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Singles Day, the Pan-Asian American Cultural Night at Boston University

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On November 12, 2017, Brian Lee, a senior student at Boston University Questrom School of Business in Boston, Mass., was playing game with his girlfriend Leslie Wan at the Second Annual Singles Day event. 

Boston — November 11 or Singles Day started as an Anti-Valentine’s Day in the 1990s in China where young people celebrate single-hood. Singles day has since caught on in the U.S. This year, the Chinese Students Association at Boston University held the Second Annual Singles Day to celebrate diverse cultures.

November 11, which looks like four singles, is also called “Bare Sticks Holiday” in China. This day reflects the gender imbalance caused by One Child Policy from 1978 to 2016. Many families aborted or abandoned girls to ensure the only child was a son. Sociologists estimated that the gender imbalance will reach 35 million by 2020, and one in four males in their late 30s in China will not have never been married.

Since 2009, Alibab a has turned Singles Day into the biggest online shopping holiday on the planet. On November 11 this year, Alibaba hit a new record of $25.3 billion sales, twice the sales of Black Friday and Cyber Monday.

However, on November 12, 2017, Asian Americans at Boston University celebrated Singles Day in their own way. Chinese Students Association (CSA), the main host, in collaboration with Korean Students Association, and Boston University Taiwanese American Student Association, held the Singles Day party. Over 100 students attended the event.

The party consisted of games designed for couples, Asian foods, and performances. But the event was not limited to singles.

Chelsea Hu is a member of CSA. She said, “I know in China, it’s more like a day for singles to go online and buy stuff. But we want to bring people here, whether they are singles or not, just to play games, spread some Asian cultures and Asian foods, and get everyone together here.”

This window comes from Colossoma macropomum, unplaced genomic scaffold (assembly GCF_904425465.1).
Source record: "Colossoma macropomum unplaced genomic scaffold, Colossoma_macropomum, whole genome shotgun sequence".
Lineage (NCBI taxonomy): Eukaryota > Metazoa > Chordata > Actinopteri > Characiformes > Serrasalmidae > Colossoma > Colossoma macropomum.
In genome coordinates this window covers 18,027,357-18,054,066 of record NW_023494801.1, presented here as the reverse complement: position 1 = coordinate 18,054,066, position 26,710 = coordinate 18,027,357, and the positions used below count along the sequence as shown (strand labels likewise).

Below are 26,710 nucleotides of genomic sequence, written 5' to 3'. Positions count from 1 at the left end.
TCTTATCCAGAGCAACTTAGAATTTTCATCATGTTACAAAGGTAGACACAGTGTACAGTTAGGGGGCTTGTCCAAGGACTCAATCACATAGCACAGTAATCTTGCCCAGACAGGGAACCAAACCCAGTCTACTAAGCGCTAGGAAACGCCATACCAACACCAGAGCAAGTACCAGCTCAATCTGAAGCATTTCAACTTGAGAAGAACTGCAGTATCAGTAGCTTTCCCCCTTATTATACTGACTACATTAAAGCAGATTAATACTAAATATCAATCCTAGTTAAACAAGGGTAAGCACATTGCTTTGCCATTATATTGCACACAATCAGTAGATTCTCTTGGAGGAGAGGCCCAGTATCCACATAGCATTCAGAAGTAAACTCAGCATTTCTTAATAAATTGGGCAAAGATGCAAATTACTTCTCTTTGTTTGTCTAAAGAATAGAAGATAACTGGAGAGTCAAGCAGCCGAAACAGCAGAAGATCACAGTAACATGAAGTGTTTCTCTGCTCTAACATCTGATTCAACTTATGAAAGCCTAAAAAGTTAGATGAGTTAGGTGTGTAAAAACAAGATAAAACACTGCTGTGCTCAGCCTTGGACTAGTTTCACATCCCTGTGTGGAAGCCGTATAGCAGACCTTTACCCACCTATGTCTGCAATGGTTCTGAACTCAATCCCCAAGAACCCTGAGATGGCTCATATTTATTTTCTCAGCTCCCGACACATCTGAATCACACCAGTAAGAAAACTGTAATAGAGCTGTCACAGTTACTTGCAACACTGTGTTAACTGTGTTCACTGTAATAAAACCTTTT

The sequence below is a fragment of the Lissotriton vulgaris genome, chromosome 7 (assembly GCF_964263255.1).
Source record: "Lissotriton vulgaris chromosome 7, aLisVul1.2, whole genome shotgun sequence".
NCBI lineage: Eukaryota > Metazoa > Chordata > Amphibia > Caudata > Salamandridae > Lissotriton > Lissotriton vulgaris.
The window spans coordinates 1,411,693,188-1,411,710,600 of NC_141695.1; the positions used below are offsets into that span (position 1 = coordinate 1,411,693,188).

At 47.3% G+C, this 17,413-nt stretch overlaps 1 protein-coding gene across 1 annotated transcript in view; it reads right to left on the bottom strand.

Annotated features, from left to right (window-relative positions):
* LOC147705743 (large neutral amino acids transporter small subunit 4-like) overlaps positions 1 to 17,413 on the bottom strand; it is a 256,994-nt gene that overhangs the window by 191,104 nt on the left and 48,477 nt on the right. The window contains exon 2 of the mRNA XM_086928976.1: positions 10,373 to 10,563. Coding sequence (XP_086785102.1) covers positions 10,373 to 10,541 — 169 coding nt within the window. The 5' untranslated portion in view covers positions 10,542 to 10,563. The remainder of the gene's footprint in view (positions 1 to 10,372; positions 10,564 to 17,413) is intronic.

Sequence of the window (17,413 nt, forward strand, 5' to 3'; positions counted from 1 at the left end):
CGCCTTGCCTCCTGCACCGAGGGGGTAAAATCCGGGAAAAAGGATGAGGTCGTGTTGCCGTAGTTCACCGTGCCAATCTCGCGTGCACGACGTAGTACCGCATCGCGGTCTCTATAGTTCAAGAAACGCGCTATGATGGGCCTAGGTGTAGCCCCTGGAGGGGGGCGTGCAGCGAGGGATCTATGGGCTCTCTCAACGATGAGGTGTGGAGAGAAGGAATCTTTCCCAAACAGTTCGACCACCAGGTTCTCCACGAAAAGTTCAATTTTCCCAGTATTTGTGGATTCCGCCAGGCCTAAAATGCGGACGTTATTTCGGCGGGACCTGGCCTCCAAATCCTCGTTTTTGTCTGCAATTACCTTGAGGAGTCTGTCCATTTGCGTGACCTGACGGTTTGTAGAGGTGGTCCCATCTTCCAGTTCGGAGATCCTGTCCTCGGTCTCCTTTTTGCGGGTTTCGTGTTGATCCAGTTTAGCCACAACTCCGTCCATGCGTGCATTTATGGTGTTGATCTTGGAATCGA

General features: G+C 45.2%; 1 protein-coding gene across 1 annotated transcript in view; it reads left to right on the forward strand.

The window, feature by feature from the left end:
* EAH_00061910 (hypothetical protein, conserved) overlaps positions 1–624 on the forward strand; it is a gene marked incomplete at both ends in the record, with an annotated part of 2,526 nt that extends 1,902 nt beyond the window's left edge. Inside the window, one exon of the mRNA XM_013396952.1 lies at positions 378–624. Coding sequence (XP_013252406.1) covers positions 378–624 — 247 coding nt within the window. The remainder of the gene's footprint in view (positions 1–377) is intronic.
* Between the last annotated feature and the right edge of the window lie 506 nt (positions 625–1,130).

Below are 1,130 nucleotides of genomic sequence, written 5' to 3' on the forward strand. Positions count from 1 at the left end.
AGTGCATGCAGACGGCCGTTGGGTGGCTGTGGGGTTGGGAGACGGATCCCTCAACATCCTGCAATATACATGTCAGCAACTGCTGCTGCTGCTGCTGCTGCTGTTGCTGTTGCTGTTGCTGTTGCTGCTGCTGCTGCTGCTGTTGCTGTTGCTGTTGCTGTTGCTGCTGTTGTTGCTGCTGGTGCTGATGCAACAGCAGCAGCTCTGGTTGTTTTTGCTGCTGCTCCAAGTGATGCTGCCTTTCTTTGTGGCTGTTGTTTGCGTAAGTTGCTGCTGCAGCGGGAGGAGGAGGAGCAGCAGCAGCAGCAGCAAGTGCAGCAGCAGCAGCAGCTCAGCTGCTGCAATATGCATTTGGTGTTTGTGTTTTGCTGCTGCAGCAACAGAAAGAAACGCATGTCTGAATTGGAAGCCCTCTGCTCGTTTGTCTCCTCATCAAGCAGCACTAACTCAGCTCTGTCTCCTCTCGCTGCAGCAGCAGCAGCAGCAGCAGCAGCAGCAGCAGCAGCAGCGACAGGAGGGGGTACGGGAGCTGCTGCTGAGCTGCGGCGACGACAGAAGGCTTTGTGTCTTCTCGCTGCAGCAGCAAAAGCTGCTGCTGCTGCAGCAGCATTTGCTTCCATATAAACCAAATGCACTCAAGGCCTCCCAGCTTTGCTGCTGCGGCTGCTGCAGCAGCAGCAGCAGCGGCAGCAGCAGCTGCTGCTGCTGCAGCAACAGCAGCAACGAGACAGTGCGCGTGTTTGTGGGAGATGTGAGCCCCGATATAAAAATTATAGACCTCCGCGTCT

Brian Lee, a senior student at Questrom School of Business of Boston University, is not a single. He came to this event with his girlfriend, one of the organizers at CSA.

“It could be for singles, but as the event page mentioned, it’s not just for singles, it could be just for people to spend time together. And I am here to show my support for my girlfriend,” said Lee.

Lee is an Chinese American whose mother was born in Shanghai and father was born in Shenzhen. Like many second-generation Asian Americans, Lee has experienced the mingling and clash of Chinese and American culture.

Lee said, “Most Chinese parents are very traditional in their points of views and perspectives. They focus so much on academics and stuff. I grew up accepting that, but I also adapt to American culture because my parents are, fortunately, not too traditional. They are also really American,” said Lee, “So I have good mix of both. I consider myself a pretty good example of Chinese American, not too Chinese, not too American. So I am a good balance.” 

There are many second-generation Asian Americans in CSA who share similar background, values, and experiences.

Besides Asian Americans like Brian Lee, other Americans and international students were also welcomed.

A member of CSA Chelsea Hu said, “You don’t have to be Chinese. Anyone who has an interest in Asian culture or people just want a group of people to connect and be friends with can come.”

Akinori Miura, a Cambodian involved in CSA, said, “So that’s also the uniqueness about CSA. We accept everyone who shares the same ideas and beliefs.”